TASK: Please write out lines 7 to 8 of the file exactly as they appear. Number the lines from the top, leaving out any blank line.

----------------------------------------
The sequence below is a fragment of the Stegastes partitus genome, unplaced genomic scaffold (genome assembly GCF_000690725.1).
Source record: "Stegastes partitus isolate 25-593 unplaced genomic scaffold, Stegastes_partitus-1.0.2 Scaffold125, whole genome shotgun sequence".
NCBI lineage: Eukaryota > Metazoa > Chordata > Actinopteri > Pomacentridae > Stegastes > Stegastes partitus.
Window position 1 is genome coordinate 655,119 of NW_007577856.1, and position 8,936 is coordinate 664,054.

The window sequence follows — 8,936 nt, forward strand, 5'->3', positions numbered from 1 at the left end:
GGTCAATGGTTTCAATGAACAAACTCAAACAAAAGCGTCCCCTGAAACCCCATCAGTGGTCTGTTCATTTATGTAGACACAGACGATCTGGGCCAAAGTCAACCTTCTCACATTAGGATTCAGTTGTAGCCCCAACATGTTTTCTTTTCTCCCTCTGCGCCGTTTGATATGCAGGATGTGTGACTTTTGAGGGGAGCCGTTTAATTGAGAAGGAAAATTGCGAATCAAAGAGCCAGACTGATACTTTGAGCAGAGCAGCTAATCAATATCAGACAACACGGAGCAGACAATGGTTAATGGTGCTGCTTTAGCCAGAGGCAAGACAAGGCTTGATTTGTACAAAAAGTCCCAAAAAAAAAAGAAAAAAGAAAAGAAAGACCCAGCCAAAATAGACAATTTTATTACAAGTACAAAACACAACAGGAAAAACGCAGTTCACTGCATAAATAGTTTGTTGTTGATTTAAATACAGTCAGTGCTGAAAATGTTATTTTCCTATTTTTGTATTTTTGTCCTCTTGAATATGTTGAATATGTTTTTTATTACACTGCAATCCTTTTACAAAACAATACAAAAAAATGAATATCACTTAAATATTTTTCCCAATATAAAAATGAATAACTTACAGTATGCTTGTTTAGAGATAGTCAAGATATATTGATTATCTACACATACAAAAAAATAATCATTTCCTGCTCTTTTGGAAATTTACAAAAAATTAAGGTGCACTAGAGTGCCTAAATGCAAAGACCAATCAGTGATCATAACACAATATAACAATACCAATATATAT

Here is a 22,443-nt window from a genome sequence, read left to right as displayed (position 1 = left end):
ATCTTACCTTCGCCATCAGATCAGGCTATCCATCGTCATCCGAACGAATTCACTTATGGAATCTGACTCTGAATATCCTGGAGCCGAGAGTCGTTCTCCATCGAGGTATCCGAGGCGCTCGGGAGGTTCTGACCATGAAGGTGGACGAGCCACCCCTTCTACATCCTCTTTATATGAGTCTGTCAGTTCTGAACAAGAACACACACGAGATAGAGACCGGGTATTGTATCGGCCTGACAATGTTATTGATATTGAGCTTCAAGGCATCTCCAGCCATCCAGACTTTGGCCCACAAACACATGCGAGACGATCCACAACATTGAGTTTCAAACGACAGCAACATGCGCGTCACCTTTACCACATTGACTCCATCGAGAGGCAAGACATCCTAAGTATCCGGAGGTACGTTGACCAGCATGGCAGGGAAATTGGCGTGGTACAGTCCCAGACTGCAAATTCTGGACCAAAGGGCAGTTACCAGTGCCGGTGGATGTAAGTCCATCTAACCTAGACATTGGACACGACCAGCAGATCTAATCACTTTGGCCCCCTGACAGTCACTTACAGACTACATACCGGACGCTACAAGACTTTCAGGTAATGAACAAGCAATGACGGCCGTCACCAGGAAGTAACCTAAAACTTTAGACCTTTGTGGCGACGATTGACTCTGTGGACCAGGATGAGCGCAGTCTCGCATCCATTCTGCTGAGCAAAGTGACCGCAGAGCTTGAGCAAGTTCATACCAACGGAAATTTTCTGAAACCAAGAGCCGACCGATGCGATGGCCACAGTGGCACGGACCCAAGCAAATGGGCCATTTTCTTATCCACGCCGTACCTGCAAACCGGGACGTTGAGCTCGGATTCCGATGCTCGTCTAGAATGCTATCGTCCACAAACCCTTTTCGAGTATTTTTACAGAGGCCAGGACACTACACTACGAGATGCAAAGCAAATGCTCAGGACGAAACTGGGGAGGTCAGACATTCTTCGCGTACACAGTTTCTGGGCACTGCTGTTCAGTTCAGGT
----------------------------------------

Here is a 22,443-nt window from a genome sequence, read left to right as displayed (position 1 = left end):
ATCTTACCTTCGCCATCAGATCAGGCTATCCATCGTCATCCGAACGAATTCACTTATGGAATCTGACTCTGAATATCCTGGAGCCGAGAGTCGTTCTCCATCGAGGTATCCGAGGCGCTCGGGAGGTTCTGACCATGAAGGTGGACGAGCCACCCCTTCTACATCCTCTTTATATGAGTCTGTCAGTTCTGAACAAGAACACACACGAGATAGAGACCGGGTATTGTATCGGCCTGACAATGTTATTGATATTGAGCTTCAAGGCATCTCCAGCCATCCAGACTTTGGCCCACAAACACATGCGAGACGATCCACAACATTGAGTTTCAAACGACAGCAACATGCGCGTCACCTTTACCACATTGACTCCATCGAGAGGCAAGACATCCTAAGTATCCGGAGGTACGTTGACCAGCATGGCAGGGAAATTGGCGTGGTACAGTCCCAGACTGCAAATTCTGGACCAAAGGGCAGTTACCAGTGCCGGTGGATGTAAGTCCATCTAACCTAGACATTGGACACGACCAGCAGATCTAATCACTTTGGCCCCCTGACAGTCACTTACAGACTACATACCGGACGCTACAAGACTTTCAGGTAATGAACAAGCAATGACGGCCGTCACCAGGAAGTAACCTAAAACTTTAGACCTTTGTGGCGACGATTGACTCTGTGGACCAGGATGAGCGCAGTCTCGCATCCATTCTGCTGAGCAAAGTGACCGCAGAGCTTGAGCAAGTTCATACCAACGGAAATTTTCTGAAACCAAGAGCCGACCGATGCGATGGCCACAGTGGCACGGACCCAAGCAAATGGGCCATTTTCTTATCCACGCCGTACCTGCAAACCGGGACGTTGAGCTCGGATTCCGATGCTCGTCTAGAATGCTATCGTCCACAAACCCTTTTCGAGTATTTTTACAGAGGCCAGGACACTACACTACGAGATGCAAAGCAAATGCTCAGGACGAAACTGGGGAGGTCAGACATTCTTCGCGTACACAGTTTCTGGGCACTGCTGTTCAGTTCAGGT